The ACNFS and GOFS 3.1 capabilities were then extended to capture and predict the opening of sea ice areas (fractures/leads) and polynyas by calculating areas of ice convergence and divergence, ice opening rates, ice ridging, and ice shear. The ACNFS and GOFS 3.1 opening rate is an instantaneous value representing how fast an opening event is occurring. It does not, however, reflect ice opening from previous days. An innovative technique— using weighted model-derived opening rates from the three prior days to the analysis time as well as calculated convergence over that time—generated the validated ACNFS and GOFS 3.1 FLAP analysis product. A key advantage is that the ACNFS and GOFS 3.1-derived FLAP analysis can provide valuable information in cloud covered areas or other areas where satellite imagery may not be available.
Knowledge of where openings are currently present is most important for daily ship and submarine navigation; knowledge of the future timing and location of significant fracturing is most important for operations planning. As such, the National Ice Center also expressed an interest in the ability to provide five-to-seven day FLAP forecasts for mission planning. To meet this need, the Naval Research Laboratory used their ACNFS and GOFS 3.1 forecast systems to provide a new capability—a seven-day forecast product of opening rates that represent areas of FLAPs in the Arctic. This capability has been developed, demonstrated, validated, and transitioned to the Naval Oceanographic Office and is provided daily to the National Ice Center. These forecasts show substantial improvement over persistence and can be used as guidance to support planning and decision making for Arctic missions.
Both ACNFS and GOFS 3.1 opening rate products were validated for an 11-month period of FLAP messages from January through November 2012 provided by the National Ice Center. The FLAP messages (around 80 classified text files) provided reference data to validate the ACNFS and GOFS 3.1 analysis and forecasted products. For each message, the number of fractures and polynyas along with the orientation were noted. Comparison metrics were completed for each message fracture noting the model agreement category as strong match, partially covered, location off, subset of field, or no match. A combined “hit/ near hit” was achieved at a rate of 88 percent for all the model test cases evaluated during the 11-month period. Locating the “near hit” areas is just as valuable as a “hit” to a submarine, which will then know the general area to use their upward-looking sonar to locate a safe place to surface. During this evaluation, the modeled products were compared against satellite imagery, such as the Moderate-resolution Imaging Spectroradiometer and NASA’s Visible Infrared Imagery Radiometer Suite.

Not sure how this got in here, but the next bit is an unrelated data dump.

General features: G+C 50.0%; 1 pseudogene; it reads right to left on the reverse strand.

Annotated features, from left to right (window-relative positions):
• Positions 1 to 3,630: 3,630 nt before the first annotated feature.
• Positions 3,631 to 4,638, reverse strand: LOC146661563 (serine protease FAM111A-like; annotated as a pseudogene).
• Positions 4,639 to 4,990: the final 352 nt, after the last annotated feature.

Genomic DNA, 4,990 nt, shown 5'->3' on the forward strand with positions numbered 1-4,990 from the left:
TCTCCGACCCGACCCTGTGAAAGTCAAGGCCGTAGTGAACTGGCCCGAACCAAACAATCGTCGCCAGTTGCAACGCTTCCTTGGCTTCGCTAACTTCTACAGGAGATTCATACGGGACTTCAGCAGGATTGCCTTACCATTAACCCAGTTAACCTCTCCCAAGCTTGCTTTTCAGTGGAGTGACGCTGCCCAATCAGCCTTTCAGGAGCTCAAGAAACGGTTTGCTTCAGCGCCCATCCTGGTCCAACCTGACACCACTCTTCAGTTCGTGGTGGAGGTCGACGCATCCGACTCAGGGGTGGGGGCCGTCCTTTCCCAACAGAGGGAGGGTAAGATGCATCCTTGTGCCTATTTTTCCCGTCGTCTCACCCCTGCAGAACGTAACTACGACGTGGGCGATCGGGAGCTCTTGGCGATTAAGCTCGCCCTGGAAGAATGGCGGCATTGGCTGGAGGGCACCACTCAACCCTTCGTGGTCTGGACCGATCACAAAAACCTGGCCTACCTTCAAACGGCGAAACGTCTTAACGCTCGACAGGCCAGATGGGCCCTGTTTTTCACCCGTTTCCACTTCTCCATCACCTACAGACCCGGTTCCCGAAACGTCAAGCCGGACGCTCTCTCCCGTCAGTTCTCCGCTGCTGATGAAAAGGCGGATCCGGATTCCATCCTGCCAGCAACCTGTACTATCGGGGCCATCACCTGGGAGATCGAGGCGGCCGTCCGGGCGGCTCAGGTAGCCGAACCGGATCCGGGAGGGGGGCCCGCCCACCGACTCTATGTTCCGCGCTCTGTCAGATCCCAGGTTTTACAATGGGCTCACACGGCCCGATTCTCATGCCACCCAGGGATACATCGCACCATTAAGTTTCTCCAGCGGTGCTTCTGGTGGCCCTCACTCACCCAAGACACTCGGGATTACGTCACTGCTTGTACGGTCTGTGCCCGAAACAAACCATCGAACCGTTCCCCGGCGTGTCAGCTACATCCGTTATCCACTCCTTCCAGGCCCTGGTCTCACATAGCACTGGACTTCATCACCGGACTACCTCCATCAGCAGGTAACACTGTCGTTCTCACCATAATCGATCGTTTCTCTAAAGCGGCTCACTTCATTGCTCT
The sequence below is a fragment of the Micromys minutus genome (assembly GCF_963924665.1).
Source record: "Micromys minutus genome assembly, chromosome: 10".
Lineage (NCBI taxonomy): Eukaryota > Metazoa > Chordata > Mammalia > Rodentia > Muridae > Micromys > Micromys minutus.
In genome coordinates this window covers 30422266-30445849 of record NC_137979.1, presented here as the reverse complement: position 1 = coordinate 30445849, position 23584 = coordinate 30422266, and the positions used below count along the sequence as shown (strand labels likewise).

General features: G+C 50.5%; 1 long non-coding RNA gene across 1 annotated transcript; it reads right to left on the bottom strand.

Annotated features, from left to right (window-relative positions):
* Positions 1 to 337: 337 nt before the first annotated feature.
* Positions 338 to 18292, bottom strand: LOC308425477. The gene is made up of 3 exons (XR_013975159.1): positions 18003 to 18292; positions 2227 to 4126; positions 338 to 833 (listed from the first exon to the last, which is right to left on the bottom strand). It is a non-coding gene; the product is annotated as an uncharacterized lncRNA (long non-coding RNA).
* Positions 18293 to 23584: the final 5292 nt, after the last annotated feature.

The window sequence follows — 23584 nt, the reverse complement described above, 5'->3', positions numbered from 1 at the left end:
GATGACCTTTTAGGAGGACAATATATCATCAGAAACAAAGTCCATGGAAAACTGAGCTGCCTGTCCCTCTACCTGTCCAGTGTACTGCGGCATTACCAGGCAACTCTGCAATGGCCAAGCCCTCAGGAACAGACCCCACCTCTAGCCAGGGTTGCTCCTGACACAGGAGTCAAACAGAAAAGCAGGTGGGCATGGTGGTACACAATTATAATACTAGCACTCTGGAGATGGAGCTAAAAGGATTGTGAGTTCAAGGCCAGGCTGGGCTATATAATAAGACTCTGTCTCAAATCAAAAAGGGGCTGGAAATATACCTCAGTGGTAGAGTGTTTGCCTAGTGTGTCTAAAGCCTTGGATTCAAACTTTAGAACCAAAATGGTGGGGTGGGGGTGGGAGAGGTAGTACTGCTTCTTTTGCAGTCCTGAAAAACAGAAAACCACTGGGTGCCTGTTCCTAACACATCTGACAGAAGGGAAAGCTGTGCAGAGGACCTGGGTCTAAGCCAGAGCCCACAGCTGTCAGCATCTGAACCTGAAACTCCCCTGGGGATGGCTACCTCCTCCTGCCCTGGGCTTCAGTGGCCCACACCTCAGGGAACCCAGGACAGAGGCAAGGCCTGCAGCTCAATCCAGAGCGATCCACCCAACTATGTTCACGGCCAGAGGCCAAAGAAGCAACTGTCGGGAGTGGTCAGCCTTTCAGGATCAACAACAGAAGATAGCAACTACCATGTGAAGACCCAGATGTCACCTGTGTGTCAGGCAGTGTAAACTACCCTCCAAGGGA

The ice-ocean coupled models that form the basis of the forecast systems became the oceanographic component of the Navy’s Earth System Prediction Capability (ESPC). ESPC will be a global model that includes coupled ice-ocean-wave-atmosphere models that assimilate all available observations. The coupled system should provide better and longer forecasts for the globe resulting in even better forecasts of Arctic environmental conditions that impact Navy missions. This program funded by the Oceanographer of the Navy and managed by the Office of Naval Research is part of the larger national ESPC effort.
In August 2015, the National Ice Center determined that the ACNFS and GOFS 3.1 products were useful to ice analysts as a resource to develop special support and FLAP products for their customers. ICEX 2014, the most recent exercise, was brought to an unexpectedly early end. The ICEX began on 17 March and was scheduled to continue through 30 March. Large shifts in wind direction, however, created instabilities in the wind-driven ice floes of the Arctic Ocean, and these changes in the prevailing winds led to multiple fractures in the ice near the camp. These cracks prevented the use of several airfields used for transporting personnel and equipment to the ice camp. The rapidly changing conditions of the ice, along with extremely low temperatures and poor visibility, hampered operations.